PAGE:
During the “silicone implant crisis,” many women who had silicone implants came to see me in consultation desiring exchange of their silicone implants for saline implants. Their motivation was primarily related to fear induced by the misinformation they read in the lay press. Nevertheless, many did have implant exchanges. Many were subsequently unhappy with their saline implants and cited excessive firmness and rippling as the source of their disenchantment. These same patients returned in droves when silicone implants became available again to switch back to silicone implants. Based on this experience, I would say that patients who have had both types of implants overwhelmingly prefer silicone. Satisfaction with silicone implants is so much higher, that Mentor, the implant manufacturing company whose implants I use, offers incentives for patients to exchange their saline implants to silicone.
Women who are very thin and have exceedingly little breast tissue are poor candidates for saline implants, as rippling and firmness are more pronounced in this group of patients. The FDA has not approved placement of silicone implants in women under the age of 22. They stated that women in this age group may be unable to make a good decision about long-term effects. I personally feel that a well-informed 22-year-old is capable of such a decision, so with a signed waiver, I am willing to offer silicone implants to patients between 19 and 22. The waiver states they are aware of the FDA’s position on this issue, but they have been fully informed about the benefits and risks and desire to proceed.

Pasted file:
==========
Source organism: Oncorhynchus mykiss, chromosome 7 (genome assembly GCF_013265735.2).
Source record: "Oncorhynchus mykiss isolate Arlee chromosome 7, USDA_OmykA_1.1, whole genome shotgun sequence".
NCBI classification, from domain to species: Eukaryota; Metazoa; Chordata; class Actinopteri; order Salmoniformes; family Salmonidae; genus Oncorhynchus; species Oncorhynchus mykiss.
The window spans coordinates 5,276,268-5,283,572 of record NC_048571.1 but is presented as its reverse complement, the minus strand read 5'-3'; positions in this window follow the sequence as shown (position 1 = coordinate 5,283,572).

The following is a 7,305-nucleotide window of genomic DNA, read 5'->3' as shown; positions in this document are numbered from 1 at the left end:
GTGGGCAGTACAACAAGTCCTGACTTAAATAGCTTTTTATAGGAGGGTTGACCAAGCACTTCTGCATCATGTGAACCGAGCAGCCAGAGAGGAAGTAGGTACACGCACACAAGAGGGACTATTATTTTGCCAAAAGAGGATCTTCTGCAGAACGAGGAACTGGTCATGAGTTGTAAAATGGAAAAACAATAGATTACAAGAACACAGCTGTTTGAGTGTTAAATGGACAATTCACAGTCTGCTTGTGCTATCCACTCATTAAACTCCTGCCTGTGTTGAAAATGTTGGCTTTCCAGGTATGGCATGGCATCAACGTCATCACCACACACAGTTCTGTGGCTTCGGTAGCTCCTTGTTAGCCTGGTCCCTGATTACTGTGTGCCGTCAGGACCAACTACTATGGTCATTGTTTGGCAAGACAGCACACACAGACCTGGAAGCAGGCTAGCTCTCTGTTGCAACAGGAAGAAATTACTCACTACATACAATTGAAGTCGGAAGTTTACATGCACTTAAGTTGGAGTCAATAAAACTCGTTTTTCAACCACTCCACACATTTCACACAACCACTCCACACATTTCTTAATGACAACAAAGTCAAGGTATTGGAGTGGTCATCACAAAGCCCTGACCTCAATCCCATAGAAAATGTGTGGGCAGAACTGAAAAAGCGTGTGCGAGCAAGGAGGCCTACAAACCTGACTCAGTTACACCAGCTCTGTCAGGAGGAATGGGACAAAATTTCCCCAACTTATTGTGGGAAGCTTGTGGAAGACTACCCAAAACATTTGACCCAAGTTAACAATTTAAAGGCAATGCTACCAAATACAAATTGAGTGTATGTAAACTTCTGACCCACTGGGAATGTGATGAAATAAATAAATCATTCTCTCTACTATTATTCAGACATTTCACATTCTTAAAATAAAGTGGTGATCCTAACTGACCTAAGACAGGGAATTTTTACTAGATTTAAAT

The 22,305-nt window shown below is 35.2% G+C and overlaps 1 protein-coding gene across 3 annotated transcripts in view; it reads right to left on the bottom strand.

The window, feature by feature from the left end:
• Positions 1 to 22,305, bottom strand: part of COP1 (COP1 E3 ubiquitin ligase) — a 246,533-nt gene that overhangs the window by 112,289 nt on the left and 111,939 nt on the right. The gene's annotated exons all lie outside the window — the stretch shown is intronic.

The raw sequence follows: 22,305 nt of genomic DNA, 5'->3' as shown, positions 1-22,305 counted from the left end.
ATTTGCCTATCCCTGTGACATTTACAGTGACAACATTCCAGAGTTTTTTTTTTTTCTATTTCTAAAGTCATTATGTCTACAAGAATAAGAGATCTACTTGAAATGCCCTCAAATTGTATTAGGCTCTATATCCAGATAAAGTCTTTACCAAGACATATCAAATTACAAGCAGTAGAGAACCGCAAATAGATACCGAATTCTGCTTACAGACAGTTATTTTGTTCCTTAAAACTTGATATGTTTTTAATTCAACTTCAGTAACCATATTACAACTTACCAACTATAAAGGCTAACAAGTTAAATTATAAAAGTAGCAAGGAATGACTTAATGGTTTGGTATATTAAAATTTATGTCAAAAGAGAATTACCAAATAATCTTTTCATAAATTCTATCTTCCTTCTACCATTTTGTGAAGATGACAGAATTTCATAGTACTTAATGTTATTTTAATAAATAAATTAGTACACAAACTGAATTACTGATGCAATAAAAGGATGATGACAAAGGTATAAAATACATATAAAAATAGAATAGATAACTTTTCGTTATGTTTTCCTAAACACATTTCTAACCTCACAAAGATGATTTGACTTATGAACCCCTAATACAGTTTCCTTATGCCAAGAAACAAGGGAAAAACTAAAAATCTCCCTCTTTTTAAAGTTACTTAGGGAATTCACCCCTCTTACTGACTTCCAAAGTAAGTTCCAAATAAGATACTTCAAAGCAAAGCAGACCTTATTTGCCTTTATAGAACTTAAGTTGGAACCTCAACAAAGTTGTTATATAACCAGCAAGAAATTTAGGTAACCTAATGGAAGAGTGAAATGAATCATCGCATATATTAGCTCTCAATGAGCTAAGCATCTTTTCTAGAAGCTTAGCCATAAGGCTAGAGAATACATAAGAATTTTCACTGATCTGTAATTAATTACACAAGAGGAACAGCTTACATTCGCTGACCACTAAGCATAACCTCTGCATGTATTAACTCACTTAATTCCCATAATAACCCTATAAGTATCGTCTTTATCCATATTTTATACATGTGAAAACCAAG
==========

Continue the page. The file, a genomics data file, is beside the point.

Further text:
It is truly a very personal decision as to what type of breast implant a patient desires, and after discussing the pros and cons of each device, I ultimately allow the patient to pick which implant suits them the best. The good news is that implant technology has continued to improve dramatically over my years in practice, and I suspect it will continue to do so.